I have arrived and I am safe and sound as can be! I've been in Seoul for about two weeks now and ever since arriving I've been extremely busy. Training, class observations, setting up my class room, moving into my new apartment, familiarizing myself with a new country and a new city. It's been extremely hectic.
Surprisingly, I'm not being struck too hard with culture shock or even a sense of novelty with my new surroundings. Maybe part of that is because of how much I've been moving around in the past year and also maybe because this isn't my first bout with Asia. Japan and Korea are extremely different in so many ways but very similar in so many others. It might be a similar comparison to the east and west coasts of the US or even the US compared to the UK.
Seoul is a huge city, one of the biggest in the world. I've hardly had a chance to see much of it and no matter how long I stay here it's unlikely I'll ever see it all. It's extremely dense, the people are very friendly, there are coffee shops everywhere and each neighborhood seems like a city unto itself (and by some definitions they are). I really like Seoul, it has most of the things I love big cities for. Great public transportation, lots of eating and entertainment options within walking distance, a huge amount of things to do and all sorts of people.
A typical street in Hongdae
I live in a neighborhood called Hongdae. Named after a university in the area, Hongik University, the nation's best art school, there are actually a number of universities in the area and it's widely known as being a huge nightlife destination. Literally around the corner from my apartment is "Picasso Street," which contains hundreds of cafes, bars, nightclubs, and restaurants along with constant live street music and art installations, it's an extremely lively place and somewhere most people my age in Seoul would love to live.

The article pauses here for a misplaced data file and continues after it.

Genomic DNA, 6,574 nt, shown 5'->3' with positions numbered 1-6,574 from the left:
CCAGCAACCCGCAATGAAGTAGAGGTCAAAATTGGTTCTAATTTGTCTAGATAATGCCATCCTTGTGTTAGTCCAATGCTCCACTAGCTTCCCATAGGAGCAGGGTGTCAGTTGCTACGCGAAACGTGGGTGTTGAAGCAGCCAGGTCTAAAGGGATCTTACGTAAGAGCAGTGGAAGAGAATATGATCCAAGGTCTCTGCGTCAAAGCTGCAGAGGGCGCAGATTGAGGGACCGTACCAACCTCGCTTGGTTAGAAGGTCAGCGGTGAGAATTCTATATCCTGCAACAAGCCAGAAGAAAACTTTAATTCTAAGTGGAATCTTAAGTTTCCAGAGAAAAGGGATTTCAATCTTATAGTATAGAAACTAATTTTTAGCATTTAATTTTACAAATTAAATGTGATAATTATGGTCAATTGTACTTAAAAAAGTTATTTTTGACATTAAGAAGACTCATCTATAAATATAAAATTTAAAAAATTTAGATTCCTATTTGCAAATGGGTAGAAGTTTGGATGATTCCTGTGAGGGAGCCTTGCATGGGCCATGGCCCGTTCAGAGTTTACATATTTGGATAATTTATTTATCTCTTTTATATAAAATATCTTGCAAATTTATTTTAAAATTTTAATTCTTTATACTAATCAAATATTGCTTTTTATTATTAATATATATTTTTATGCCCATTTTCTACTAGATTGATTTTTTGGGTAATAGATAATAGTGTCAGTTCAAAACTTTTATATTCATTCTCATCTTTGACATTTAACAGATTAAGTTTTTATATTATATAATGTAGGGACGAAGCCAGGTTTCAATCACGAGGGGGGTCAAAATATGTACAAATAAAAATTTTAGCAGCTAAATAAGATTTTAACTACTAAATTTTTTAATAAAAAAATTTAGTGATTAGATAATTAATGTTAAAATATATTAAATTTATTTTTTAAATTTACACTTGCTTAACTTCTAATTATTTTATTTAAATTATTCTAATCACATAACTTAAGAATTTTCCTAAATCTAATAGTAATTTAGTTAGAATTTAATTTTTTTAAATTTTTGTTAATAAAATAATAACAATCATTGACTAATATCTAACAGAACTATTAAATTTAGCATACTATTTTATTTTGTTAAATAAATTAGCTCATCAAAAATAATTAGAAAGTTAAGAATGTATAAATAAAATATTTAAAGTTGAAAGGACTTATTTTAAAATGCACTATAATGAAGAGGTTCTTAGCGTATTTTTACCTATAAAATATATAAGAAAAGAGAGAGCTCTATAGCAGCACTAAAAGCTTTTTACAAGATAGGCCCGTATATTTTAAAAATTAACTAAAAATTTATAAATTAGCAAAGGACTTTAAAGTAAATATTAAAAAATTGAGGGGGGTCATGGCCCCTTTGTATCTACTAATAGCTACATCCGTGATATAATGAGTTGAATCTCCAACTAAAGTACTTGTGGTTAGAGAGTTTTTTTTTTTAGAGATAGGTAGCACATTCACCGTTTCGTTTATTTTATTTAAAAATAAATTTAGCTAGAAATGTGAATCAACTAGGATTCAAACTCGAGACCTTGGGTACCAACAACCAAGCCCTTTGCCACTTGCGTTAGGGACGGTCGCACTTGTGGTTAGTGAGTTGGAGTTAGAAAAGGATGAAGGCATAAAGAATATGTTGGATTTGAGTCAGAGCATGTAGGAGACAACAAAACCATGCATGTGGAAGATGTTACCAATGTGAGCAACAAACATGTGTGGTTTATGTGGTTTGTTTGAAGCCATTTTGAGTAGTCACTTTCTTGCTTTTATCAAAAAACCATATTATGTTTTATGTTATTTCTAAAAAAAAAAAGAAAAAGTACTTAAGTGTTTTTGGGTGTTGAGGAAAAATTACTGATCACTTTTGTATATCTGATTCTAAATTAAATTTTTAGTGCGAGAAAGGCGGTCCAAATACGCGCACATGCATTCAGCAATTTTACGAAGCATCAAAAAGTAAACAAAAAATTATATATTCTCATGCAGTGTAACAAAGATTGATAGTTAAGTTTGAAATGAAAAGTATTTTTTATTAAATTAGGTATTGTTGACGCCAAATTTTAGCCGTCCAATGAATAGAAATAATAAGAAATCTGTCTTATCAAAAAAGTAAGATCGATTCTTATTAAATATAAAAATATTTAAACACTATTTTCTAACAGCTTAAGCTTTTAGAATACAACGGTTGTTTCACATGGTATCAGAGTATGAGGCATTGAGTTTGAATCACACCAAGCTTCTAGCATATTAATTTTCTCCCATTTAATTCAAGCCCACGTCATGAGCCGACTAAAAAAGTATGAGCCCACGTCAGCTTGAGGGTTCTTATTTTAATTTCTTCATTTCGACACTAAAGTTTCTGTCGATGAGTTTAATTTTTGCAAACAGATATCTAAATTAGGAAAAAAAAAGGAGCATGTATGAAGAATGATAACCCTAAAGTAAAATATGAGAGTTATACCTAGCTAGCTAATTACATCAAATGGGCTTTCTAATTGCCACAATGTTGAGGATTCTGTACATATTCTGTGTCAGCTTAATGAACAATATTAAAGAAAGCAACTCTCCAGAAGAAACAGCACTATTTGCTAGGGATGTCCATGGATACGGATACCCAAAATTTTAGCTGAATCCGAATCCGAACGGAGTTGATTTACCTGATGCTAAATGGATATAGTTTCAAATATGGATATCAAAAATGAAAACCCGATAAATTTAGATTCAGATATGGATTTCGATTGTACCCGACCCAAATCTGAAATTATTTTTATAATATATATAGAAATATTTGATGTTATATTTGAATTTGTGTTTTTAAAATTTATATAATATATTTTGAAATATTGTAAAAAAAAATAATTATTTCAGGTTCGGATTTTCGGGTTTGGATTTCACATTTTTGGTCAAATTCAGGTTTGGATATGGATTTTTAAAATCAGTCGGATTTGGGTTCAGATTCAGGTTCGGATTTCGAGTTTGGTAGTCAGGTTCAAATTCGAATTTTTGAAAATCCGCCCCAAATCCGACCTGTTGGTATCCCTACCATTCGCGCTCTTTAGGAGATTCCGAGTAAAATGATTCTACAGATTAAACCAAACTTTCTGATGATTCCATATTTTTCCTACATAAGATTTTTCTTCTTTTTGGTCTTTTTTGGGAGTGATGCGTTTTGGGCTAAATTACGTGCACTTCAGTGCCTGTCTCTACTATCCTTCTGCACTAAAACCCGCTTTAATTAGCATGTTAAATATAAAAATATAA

Friday, March 2nd was the first day of school. I primarily teach kindergarten, I have my own class with 9 great students. After kindergarten I teach two classes of elementary school students.The level of Engilsh that my 5 year olds have is extremely impressive, comparable to that of my middle school students in Japan, probably even better. It certainly helps that Korean isn't allowed to be spoken in the school.
So from here on out it's time for me to explore and experience Korea, this is going to be fun.